Judge Bettina Borders

    Judge Borders’ early career was an unconventional one
    and this gives her a particular sympathy with the
    teenagers she works with. At nineteen she married, had
    her first child, and dropped out of college. After her
    second child she divorced. Though a single mother
    throughout her undergraduate years, she was also active
    in community and women’s issues. In l973 she started
    the country’s first rape crisis center in Connecticut.

    Believing strongly that “a woman needs a terminal
    degree,” she pursued a law degree and then practiced
    law for fifteen years in New Bedford. When she became
    a judge at the Juvenile Division of the Massachusetts
    Trial Court, she was prompted to consider how to make
    the lives of teenagers richer and more focused. She felt
    it was important for each young client to be able to read
    a book and experience some quiet time in the midst of
    their chaotic lives. She began a CLTL class of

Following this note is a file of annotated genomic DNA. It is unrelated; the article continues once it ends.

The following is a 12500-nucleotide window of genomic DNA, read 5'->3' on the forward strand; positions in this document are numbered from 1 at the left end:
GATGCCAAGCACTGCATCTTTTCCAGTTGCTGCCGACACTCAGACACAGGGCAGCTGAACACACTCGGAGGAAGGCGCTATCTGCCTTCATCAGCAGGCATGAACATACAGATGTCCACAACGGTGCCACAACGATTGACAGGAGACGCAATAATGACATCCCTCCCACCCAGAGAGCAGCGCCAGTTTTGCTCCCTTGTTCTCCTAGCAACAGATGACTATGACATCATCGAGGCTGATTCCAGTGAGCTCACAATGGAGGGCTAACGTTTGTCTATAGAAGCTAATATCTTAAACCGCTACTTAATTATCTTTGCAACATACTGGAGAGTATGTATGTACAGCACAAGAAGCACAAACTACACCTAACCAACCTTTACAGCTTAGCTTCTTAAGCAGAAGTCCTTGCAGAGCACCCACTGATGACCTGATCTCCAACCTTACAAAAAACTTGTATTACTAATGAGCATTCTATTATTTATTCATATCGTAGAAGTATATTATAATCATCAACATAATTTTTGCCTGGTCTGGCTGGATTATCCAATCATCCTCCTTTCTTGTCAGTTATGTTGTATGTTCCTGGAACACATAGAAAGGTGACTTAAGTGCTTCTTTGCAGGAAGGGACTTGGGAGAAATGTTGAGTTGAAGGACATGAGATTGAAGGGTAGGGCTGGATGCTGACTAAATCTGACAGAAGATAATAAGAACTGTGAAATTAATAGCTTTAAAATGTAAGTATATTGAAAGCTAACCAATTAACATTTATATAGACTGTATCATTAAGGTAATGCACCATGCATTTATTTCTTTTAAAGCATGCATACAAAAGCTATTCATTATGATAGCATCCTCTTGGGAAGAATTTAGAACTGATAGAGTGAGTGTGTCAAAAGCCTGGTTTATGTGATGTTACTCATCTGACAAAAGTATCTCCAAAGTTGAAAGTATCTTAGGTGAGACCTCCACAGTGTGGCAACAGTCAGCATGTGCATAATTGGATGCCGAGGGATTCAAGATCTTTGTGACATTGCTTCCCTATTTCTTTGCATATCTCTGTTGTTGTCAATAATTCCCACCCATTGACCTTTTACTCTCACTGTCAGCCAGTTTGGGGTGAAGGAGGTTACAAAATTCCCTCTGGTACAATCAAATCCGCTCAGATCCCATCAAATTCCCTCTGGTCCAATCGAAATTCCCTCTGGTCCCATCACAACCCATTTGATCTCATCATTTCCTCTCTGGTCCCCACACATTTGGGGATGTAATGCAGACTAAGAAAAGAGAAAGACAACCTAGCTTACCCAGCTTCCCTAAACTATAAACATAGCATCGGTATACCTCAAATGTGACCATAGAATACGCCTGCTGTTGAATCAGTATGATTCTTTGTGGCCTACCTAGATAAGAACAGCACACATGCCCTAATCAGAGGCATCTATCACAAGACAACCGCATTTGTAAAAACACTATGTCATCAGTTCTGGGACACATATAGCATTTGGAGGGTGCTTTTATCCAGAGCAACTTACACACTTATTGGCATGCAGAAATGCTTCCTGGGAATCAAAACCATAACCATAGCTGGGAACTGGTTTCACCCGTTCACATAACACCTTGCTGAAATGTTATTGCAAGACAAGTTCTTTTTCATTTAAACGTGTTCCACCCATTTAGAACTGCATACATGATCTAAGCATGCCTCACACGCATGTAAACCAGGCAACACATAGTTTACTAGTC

delinquents: “These were kids who had no control over
    anything. Reading and contact with adults enabled
    them to see beyond their own predicaments.”

    Judge Borders tries to keep a balance between the adult
    criminal justice system, with its emphasis on
    punishment, and the laws written for younger offenders.
    She explained that these laws state that juveniles should
    be treated with the same consideration “you would give
    to one of your own children.” To help achieve this
    balance, Judge Borders likes to pair a teenager’s Risk
    Assessment Profile (which is long and tells you nothing
    positive) with a “strength-based approach,” one
    centered on a teenager’s abilities and interests.

    Judge Borders’ insights into the girls she works with are